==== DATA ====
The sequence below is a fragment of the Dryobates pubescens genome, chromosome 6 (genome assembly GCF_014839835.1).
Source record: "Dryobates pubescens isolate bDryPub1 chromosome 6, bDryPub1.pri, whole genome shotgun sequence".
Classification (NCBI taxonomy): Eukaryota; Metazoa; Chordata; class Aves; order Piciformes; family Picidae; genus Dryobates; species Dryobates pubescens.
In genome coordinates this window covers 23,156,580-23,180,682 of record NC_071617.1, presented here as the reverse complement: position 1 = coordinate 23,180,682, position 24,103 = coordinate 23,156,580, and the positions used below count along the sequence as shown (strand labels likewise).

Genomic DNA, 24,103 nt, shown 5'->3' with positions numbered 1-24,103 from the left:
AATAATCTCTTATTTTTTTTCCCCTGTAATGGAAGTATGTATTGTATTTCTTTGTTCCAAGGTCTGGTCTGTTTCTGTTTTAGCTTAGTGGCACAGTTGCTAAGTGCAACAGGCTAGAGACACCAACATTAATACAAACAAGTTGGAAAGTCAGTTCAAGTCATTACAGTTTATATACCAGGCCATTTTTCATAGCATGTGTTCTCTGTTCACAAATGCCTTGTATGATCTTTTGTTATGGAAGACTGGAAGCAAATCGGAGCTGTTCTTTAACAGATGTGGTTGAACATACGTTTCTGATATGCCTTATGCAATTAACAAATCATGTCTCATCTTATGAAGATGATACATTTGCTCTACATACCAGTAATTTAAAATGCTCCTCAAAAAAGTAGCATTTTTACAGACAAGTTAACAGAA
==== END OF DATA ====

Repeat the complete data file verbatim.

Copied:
The sequence below is a fragment of the Dryobates pubescens genome, chromosome 6 (genome assembly GCF_014839835.1).
Source record: "Dryobates pubescens isolate bDryPub1 chromosome 6, bDryPub1.pri, whole genome shotgun sequence".
Classification (NCBI taxonomy): Eukaryota; Metazoa; Chordata; class Aves; order Piciformes; family Picidae; genus Dryobates; species Dryobates pubescens.
In genome coordinates this window covers 23,156,580-23,180,682 of record NC_071617.1, presented here as the reverse complement: position 1 = coordinate 23,180,682, position 24,103 = coordinate 23,156,580, and the positions used below count along the sequence as shown (strand labels likewise).

Genomic DNA, 24,103 nt, shown 5'->3' with positions numbered 1-24,103 from the left:
AATAATCTCTTATTTTTTTTCCCCTGTAATGGAAGTATGTATTGTATTTCTTTGTTCCAAGGTCTGGTCTGTTTCTGTTTTAGCTTAGTGGCACAGTTGCTAAGTGCAACAGGCTAGAGACACCAACATTAATACAAACAAGTTGGAAAGTCAGTTCAAGTCATTACAGTTTATATACCAGGCCATTTTTCATAGCATGTGTTCTCTGTTCACAAATGCCTTGTATGATCTTTTGTTATGGAAGACTGGAAGCAAATCGGAGCTGTTCTTTAACAGATGTGGTTGAACATACGTTTCTGATATGCCTTATGCAATTAACAAATCATGTCTCATCTTATGAAGATGATACATTTGCTCTACATACCAGTAATTTAAAATGCTCCTCAAAAAAGTAGCATTTTTACAGACAAGTTAACAGAA